Ramekins Culinary School presents a rare local chance to learn Japanese cooking with chef Chat Mingkwan on Saturday, Feb. 15. Guests will learn how to make grilled fish with unagi-teriyaki glaze, udon noodles with tempura, tamako omelets, green salad with ginger and sesame dressing, kabocha squash with mirin chicken, and mocha. $95. 10:30 a.m. 450 W. Spain St., Sonoma. Sign up at ramekins.com or call 933-0450.
Chef John McReynolds, hugely generous culinary director at Stone Edge Farm, will lead a class at Ramekins Culinary School featuring the art of cooking with very local and foraged foods on Friday, Feb. 7.
He and attendees will prepare recipes from his new “Stone Edge Farm Cookbook,” such as celery root schnitzel with sauce gribiche, cara cara orange and beet salad with black olives and feta, cabernet-braised beef short ribs with green onion mashed potatoes, and savoy cabbage with bacon and caraway, topped off with a bittersweet chocolate pot de crème. $95. 6:30 to 9:30 p.m. 450 W. Spain St., Sonoma. Sign up at ramekins.com or call 933-0450.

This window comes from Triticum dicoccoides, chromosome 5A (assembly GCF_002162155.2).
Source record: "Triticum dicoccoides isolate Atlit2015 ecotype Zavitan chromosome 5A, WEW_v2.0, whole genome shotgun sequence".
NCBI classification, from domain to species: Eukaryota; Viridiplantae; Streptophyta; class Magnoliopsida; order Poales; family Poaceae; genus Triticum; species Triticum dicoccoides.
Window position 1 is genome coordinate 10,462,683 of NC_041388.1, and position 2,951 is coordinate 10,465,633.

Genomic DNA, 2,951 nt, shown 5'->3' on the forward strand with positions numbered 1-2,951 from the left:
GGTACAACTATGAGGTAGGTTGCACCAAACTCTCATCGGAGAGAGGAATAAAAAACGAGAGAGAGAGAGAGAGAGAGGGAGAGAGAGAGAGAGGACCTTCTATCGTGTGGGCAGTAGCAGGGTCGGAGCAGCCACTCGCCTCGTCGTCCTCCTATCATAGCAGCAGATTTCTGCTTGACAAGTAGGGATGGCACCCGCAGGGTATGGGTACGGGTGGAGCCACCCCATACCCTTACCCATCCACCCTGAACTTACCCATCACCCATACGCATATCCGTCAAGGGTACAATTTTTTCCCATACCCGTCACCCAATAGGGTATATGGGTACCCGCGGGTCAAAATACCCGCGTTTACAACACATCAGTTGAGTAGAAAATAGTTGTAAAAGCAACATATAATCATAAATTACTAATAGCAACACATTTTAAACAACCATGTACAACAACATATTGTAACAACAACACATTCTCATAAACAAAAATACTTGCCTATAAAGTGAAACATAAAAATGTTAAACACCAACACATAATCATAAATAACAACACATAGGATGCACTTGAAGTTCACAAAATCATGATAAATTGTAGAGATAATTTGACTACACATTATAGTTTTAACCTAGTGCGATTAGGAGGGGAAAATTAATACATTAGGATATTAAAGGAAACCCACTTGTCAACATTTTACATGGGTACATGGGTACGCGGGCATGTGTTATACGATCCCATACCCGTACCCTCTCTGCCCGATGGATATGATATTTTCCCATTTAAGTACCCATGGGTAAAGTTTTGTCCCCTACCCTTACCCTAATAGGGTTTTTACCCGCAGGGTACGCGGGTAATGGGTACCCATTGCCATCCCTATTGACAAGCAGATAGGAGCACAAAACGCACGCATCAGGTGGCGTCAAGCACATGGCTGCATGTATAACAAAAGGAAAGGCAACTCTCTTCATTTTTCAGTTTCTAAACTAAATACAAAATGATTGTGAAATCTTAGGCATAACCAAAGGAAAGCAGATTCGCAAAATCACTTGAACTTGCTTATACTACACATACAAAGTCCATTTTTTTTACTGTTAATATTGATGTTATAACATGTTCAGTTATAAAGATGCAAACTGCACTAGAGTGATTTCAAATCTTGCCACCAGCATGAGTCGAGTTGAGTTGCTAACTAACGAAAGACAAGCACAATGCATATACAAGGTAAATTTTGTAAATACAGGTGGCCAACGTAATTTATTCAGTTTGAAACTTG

McReynolds just returned from leading a culinary cruise through the Caribbean, and dove right back into helping with our Sonoma School Garden Project. He and I will be touring schools and showing students how to cook what they are growing in their school gardens.
Saddles Executive Chef Dana Jaffe is back in the saddle, so to speak. Back at work part-time, Jaffe has braved a tough recovery from eight broken ribs, two breaks in her humerus (bone between shoulder and elbow), and two breaks in her pelvis suffered on a horseback ride with other top chefs deep into Washington back country toward a secret and remote Kobe cattle ranch operation.
She had mentioned before they left the horse ranch that her horse seemed to be stumbling and was told it was fine. Then on the hours-long ride it went a wee bit berserk (my interpretation), jumped on other horses and flipped chef Jaffe off, in more ways than one.